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Family and Friends is my everyday journal. Captain's Log is where I pontificate on religion and politics.

Sunday, March 15, 2009

Women's History Month


March is Women's History month.
There are many notable women to remember. Last week at Southwest Writer's Workshop Shirley Raye Redmond, author of numerous children's books and magazine articles, gave an interesting speech about Nellie Bly. I thought I'd pass along some of the fascinating adventures and accomplishments of this remarkable woman Ms Redmond spoke about.

She was born Elizabeth Jane Chochran in 1864. Choosing journalism as her profession she picked the name Nellie Bly from a Stephen Foster song.
At age 21 she spent half a year in Mexico writing on the conditions there under the dictatorship of Profirio Dias for the Pittsburgh Dispatch. Threatened with imprisonment for her articles she was forced to return to the U.S. Her articles were later released in a book entitled Six Months In Mexico. Leaving Pittsburgh she went to write for Joseph Pulitzer and the New York World.
Most people remember Hearst for his editorials that led to the Spanish American War, or perhaps the fictionalized version of his life in the movie Citizen Cane. He started what is called "Stunt Journalism" and Nellie did some memorable stunts for him.
The first one was to spend ten days in an insane assylum. Her articles shocked her readers and started improving conditions in these institutions. Ten Days in a Mad House is a compilation of those articles.
After reading Jules Verne's Around the World in 80 Days. She talked Hearst into letting her try to do it even faster. The clincher was telling him she'd only take one bag for the entire trip. (No heavy trunks costing a fortune is luggage fees or porters to escort her) When she reached London news came that another woman, Elizabeth Bisland, was traveling in the opposite direction for Cosmopolitan Magazine. In France she was greeted by Jules Verne, who wished her well (the excitement this contest was creating greatly increased the sales of his book).
On the trip she faced many hazards. What almost ruined it was coming into the U.S. from Asia. There was a two week mandatory quarantine. The captain of the ship, who had done everything possible to get her from Japan to San Francisco in record time, talked the doctor into doing a quick exam (he made her stick out her tongue) and let her get off the ship. New Mexico nearly killed her. A bridge near Gallup was under construction. They'd just taken all the pins holding the rails down when the train went over it at full steam. The bridge held just long enough for her train to reach the other side before collapsing.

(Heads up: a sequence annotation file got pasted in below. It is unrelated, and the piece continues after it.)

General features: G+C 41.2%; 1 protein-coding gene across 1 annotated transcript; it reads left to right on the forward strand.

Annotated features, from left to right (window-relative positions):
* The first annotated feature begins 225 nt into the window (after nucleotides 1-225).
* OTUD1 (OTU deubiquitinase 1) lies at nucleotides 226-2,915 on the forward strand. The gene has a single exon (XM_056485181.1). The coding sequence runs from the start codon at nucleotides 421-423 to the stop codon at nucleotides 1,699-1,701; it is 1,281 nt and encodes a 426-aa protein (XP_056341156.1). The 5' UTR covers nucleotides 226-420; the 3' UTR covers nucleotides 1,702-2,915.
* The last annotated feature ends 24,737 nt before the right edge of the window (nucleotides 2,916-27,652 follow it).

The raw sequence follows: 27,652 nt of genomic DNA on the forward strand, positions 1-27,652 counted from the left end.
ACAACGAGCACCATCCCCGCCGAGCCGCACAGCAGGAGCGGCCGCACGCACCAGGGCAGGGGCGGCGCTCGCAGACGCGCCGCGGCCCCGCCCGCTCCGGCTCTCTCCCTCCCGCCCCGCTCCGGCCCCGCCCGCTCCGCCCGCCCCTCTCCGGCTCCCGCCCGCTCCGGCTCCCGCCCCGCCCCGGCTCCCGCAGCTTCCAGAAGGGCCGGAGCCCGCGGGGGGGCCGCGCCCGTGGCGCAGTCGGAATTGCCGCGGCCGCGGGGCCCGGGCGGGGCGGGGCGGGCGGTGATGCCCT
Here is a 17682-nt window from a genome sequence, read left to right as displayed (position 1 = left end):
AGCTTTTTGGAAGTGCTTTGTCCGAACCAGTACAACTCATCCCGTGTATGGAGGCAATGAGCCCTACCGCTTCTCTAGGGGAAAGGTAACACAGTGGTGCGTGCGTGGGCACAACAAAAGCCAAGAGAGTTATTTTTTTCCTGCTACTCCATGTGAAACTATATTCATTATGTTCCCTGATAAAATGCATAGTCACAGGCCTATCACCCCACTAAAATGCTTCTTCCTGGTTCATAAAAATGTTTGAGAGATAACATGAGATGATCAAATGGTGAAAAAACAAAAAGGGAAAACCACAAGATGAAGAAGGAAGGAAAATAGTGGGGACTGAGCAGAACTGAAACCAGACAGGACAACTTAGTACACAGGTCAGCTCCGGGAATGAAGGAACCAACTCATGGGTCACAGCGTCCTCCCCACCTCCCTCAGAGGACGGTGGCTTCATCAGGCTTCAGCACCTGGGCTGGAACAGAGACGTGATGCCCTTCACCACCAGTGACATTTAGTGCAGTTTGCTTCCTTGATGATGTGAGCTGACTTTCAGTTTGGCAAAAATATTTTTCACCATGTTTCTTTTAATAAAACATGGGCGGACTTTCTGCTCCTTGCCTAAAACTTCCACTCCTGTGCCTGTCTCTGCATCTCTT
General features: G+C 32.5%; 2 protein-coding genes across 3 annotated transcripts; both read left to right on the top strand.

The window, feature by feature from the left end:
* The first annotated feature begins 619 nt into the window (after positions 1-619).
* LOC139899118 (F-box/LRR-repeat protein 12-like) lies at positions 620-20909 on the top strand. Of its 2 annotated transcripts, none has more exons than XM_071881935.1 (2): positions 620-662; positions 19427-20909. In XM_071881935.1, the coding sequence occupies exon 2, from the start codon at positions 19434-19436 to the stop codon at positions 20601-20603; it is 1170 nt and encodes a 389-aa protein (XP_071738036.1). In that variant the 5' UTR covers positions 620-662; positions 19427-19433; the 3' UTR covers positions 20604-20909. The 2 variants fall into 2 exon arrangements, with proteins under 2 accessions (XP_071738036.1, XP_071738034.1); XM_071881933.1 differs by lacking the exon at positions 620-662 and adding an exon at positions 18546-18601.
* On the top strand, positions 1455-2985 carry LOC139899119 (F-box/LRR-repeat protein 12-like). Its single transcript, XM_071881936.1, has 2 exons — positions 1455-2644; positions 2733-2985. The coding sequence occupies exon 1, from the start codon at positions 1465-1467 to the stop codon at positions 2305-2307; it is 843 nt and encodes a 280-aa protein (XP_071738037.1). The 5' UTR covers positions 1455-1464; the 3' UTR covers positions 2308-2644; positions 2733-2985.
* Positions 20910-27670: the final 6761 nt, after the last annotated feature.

She beat the other reporter arriving from the 24,000+ mile trip in 72 days, 6 hours, 11 minutes and 14 seconds. Accomplishing this unchaperoned made her a role model for women's independence.
Nellie left journalism and married a wealthy industrialist 44 years her senior. In 1904 she invented, patented and started manufacturing the 55-gallon drum still in use. After her husband's death she was forced out of the business and returned to journalism, where she reported on WWI in the trenches on the Eastern Front. After the war she devoted her time to charitable organizations, mainly orphanages. She died of pneumonia in 1922 at age 57.
Wikipedia list these as her legacy:

Bly was the subject of a 1946 Broadway musical by Johnny Burke and Jimmy Van Heusen.[6] She was also the subject of a musical entitled "Stunt Girl" by Tony Nominee Peter Kellogg and David Friedman.
The Nellie Bly Amusement Park in Brooklyn, New York City, is named after her, taking as its theme Around the World in Eighty Days. The park recently reopened under new management.
Nellie Bly is a character in the computer video game Worlds of Ultima: Martian Dreams.
Nellie Bly was one of four journalists honored with a U.S postage stamp in a "Women in Journalism" set in 2002.[7]
She was the subject of a musical play performed at the Albany Civic Theater.
From early in the Twentieth Century until 1961, the Pennsylvania Railroad operated a parlor-car only express train between New York and Atlantic City that bore the name, "Nellie Bly."
Nellie Bly's investigation of the Blackwell's Island insane asylum is dramatized in the 4D experience shown in the Annenberg Theater at the new Newseum in Washington, DC, which opened in 2008.
The comics and other versions of the charecter of Lois Lane has Nellie Bly as her idol and role model for lady journalist.[citation needed]
Provides the hinge of a scene in which Abbey Bartlet declaims Bly's achievements to President Josiah Bartlet in The West Wing episode "And it's surely to their credit". [8]

2 comments:

Michael Manning said...

A fascinating post! :)

P M Prescott said...

Glad you liked it.